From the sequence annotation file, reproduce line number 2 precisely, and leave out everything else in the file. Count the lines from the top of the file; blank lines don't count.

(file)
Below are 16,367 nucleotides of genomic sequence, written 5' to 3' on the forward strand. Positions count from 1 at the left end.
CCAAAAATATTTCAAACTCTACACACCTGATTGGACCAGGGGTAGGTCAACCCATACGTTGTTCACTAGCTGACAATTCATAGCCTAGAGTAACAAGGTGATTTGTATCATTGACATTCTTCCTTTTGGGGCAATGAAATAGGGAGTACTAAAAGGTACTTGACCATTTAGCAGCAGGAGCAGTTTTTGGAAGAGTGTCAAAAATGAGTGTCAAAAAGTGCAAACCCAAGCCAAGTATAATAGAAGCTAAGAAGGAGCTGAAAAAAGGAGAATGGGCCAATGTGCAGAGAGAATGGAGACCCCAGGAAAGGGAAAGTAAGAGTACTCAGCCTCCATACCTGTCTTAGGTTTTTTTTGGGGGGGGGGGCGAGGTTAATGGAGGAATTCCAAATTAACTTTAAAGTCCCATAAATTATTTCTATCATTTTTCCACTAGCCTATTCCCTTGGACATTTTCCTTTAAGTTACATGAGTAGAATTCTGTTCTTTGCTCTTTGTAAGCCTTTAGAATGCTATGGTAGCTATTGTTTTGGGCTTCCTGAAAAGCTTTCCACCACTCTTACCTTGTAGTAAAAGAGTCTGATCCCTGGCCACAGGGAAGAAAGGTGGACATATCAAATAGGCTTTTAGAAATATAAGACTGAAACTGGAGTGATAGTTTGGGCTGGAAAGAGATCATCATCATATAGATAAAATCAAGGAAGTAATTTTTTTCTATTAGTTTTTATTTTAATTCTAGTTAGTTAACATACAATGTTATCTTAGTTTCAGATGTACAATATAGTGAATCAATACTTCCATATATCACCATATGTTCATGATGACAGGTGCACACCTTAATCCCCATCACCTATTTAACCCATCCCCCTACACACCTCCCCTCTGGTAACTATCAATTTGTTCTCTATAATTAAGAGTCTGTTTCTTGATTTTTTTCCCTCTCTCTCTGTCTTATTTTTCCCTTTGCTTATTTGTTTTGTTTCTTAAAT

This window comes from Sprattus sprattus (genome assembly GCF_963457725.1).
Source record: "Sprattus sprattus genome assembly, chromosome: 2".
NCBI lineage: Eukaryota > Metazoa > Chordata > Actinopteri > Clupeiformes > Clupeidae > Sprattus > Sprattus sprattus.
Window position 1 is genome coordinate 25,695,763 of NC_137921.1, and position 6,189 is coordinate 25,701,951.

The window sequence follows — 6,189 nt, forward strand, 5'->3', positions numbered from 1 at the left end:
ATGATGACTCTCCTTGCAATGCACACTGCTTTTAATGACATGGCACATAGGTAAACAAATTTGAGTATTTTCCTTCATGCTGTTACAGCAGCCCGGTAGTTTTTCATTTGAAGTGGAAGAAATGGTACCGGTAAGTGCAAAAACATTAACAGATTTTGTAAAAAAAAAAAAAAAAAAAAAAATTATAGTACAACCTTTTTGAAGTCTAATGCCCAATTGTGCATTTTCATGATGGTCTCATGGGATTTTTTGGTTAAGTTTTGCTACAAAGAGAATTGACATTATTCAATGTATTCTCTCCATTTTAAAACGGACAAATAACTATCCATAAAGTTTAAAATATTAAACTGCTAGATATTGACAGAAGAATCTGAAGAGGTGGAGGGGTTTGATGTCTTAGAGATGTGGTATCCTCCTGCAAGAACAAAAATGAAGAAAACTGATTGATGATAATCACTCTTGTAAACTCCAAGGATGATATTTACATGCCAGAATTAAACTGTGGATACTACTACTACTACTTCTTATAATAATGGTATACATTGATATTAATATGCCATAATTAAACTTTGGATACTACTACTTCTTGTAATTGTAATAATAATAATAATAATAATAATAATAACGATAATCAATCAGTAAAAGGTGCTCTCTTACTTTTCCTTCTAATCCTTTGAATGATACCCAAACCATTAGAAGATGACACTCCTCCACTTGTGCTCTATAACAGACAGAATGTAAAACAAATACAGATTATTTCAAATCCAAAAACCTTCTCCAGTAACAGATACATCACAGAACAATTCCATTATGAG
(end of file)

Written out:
CCAAAAATATTTCAAACTCTACACACCTGATTGGACCAGGGGTAGGTCAACCCATACGTTGTTCACTAGCTGACAATTCATAGCCTAGAGTAACAAGGTGATTTGTATCATTGACATTCTTCCTTTTGGGGCAATGAAATAGGGAGTACTAAAAGGTACTTGACCATTTAGCAGCAGGAGCAGTTTTTGGAAGAGTGTCAAAAATGAGTGTCAAAAAGTGCAAACCCAAGCCAAGTATAATAGAAGCTAAGAAGGAGCTGAAAAAAGGAGAATGGGCCAATGTGCAGAGAGAATGGAGACCCCAGGAAAGGGAAAGTAAGAGTACTCAGCCTCCATACCTGTCTTAGGTTTTTTTTGGGGGGGGGGGCGAGGTTAATGGAGGAATTCCAAATTAACTTTAAAGTCCCATAAATTATTTCTATCATTTTTCCACTAGCCTATTCCCTTGGACATTTTCCTTTAAGTTACATGAGTAGAATTCTGTTCTTTGCTCTTTGTAAGCCTTTAGAATGCTATGGTAGCTATTGTTTTGGGCTTCCTGAAAAGCTTTCCACCACTCTTACCTTGTAGTAAAAGAGTCTGATCCCTGGCCACAGGGAAGAAAGGTGGACATATCAAATAGGCTTTTAGAAATATAAGACTGAAACTGGAGTGATAGTTTGGGCTGGAAAGAGATCATCATCATATAGATAAAATCAAGGAAGTAATTTTTTTCTATTAGTTTTTATTTTAATTCTAGTTAGTTAACATACAATGTTATCTTAGTTTCAGATGTACAATATAGTGAATCAATACTTCCATATATCACCATATGTTCATGATGACAGGTGCACACCTTAATCCCCATCACCTATTTAACCCATCCCCCTACACACCTCCCCTCTGGTAACTATCAATTTGTTCTCTATAATTAAGAGTCTGTTTCTTGATTTTTTTCCCTCTCTCTCTGTCTTATTTTTCCCTTTGCTTATTTGTTTTGTTTCTTAAAT